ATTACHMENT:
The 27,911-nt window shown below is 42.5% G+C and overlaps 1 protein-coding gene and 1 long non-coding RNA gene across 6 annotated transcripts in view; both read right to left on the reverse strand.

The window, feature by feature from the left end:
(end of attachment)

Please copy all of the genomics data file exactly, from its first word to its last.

The 27,911-nt window shown below is 42.5% G+C and overlaps 1 protein-coding gene and 1 long non-coding RNA gene across 6 annotated transcripts in view; both read right to left on the reverse strand.

The window, feature by feature from the left end: